I know in the grand scheme of things this is not a major setback. There are families who have been waiting six months to travel due to problems with their in-country paperwork. There have been families in the past whose children did not make it home because they succumbed to illness. Families were stuck in limbo for months last fall because of Ethiopia’s court closure. There are families whose children have been extremely ill upon arrival in the US and ended up in the hospital several times. Every family who has ever gone through an adoption has experienced a myriad of setbacks. It’s the nature of the beast. But this is still a BIG DEAL to me. I've been literally counting the days until court, and literally counting the days until our TTD's. And now, I have no idea where we stand. It's just a kick in the stomach. And you know what, it's okay to feel the pain. Things aren't always, "alright", "fabulous", "wonderful", "great", etc., etc., etc. Sometimes things are just crappy. And this setback is C-R-A-P-P-Y. I know. I know. I know. I'm whining. There are elements of these new policies and procedures that benefit us and our children and it's only a matter of weeks. But it's still difficult to bear. I'm fearful there are some people who will read this post and be upset with me for grumbling. But you know what...I'm human. I am not perfect. I am fraught with human frailties.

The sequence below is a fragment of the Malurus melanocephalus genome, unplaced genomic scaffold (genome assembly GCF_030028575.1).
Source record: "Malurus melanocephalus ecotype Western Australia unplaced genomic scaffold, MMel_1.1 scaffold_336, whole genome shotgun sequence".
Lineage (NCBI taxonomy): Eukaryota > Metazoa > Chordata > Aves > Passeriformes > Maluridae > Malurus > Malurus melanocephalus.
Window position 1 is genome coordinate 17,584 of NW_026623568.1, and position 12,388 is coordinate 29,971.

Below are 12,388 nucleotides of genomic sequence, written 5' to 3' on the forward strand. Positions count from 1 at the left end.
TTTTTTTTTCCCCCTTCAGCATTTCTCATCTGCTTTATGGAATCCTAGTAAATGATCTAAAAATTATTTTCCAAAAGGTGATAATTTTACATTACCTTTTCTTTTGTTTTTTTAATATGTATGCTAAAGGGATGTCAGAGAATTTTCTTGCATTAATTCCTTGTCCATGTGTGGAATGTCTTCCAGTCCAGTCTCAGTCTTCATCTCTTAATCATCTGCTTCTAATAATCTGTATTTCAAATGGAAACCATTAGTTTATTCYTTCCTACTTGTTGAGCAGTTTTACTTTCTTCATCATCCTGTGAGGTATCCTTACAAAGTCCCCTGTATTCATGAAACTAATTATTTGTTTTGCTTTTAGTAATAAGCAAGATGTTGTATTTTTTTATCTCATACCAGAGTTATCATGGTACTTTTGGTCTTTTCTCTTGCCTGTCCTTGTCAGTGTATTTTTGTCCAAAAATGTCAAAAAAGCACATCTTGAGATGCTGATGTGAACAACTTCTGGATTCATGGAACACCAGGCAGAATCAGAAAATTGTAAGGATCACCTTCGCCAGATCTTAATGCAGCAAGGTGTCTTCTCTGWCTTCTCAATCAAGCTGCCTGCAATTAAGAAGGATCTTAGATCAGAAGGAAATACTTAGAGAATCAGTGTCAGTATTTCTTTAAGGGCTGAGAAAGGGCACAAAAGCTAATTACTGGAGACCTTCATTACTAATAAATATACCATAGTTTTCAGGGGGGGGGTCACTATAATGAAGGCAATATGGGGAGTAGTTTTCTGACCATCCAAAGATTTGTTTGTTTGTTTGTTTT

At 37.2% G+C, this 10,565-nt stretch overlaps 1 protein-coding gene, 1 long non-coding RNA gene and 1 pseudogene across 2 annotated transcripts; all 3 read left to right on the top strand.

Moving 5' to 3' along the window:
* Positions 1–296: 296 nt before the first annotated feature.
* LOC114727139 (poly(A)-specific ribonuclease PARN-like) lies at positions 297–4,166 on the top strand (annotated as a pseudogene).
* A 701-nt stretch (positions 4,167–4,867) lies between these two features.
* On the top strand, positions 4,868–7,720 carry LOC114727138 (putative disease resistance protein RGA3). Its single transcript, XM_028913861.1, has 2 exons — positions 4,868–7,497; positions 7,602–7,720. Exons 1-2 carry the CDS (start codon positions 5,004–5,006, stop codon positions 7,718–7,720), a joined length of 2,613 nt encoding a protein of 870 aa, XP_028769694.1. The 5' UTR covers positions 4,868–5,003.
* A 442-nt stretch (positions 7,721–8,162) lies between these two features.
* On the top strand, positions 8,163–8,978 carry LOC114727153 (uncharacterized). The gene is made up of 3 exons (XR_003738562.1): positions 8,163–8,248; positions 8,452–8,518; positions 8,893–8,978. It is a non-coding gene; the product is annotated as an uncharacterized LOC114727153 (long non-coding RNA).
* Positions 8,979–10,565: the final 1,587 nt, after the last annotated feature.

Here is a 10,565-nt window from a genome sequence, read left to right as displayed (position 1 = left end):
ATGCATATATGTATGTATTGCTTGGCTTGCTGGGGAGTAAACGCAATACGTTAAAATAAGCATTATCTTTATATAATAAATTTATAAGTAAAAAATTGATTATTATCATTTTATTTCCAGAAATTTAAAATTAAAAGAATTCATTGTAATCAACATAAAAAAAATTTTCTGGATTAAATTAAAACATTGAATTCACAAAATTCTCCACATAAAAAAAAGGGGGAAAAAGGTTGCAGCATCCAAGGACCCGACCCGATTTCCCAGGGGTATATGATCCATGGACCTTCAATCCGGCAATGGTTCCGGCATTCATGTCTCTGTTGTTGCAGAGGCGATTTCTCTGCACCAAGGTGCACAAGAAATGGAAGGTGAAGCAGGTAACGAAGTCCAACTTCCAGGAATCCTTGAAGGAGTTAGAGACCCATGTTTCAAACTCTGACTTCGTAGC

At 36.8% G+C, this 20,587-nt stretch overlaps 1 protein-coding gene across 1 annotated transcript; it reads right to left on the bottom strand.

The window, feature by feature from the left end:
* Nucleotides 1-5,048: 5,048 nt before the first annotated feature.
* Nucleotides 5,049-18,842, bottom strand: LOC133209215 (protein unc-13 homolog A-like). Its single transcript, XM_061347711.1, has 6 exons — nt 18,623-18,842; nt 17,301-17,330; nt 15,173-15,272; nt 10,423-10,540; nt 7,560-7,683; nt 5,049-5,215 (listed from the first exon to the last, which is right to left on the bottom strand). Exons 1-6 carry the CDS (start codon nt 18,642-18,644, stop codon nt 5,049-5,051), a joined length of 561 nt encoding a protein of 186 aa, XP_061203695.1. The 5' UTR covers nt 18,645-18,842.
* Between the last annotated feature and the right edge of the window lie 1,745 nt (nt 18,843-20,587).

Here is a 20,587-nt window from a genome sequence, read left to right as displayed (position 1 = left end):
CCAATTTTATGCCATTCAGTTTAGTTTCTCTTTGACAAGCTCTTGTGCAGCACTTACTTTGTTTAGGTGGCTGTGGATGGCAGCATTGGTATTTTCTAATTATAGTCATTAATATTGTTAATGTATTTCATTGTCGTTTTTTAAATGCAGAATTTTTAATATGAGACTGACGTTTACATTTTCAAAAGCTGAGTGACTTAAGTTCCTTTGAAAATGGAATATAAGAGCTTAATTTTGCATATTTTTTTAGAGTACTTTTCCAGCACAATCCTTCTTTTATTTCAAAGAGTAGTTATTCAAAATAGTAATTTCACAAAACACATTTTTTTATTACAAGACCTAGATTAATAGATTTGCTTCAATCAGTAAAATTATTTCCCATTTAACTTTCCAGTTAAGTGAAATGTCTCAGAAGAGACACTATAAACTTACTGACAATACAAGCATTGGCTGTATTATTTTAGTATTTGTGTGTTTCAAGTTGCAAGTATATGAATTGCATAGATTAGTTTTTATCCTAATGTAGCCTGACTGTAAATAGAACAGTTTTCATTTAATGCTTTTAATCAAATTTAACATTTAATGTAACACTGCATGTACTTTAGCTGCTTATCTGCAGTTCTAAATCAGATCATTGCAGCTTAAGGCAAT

But I hold out hope of the day I will finally hold Jackson in my arms and look into his big brown eyes.
Psalm 55:1-2; 16-18
1 Listen to my prayer, O God, do not ignore my plea; 2 hear me and answer me. My thoughts trouble me and I am distraught ...
16 But I call to God, and the LORD saves me. 17 Evening, morning and noon I cry out in distress, and he hears my voice. 18 He ransoms me unharmed from the battle waged against me, even though many oppose me.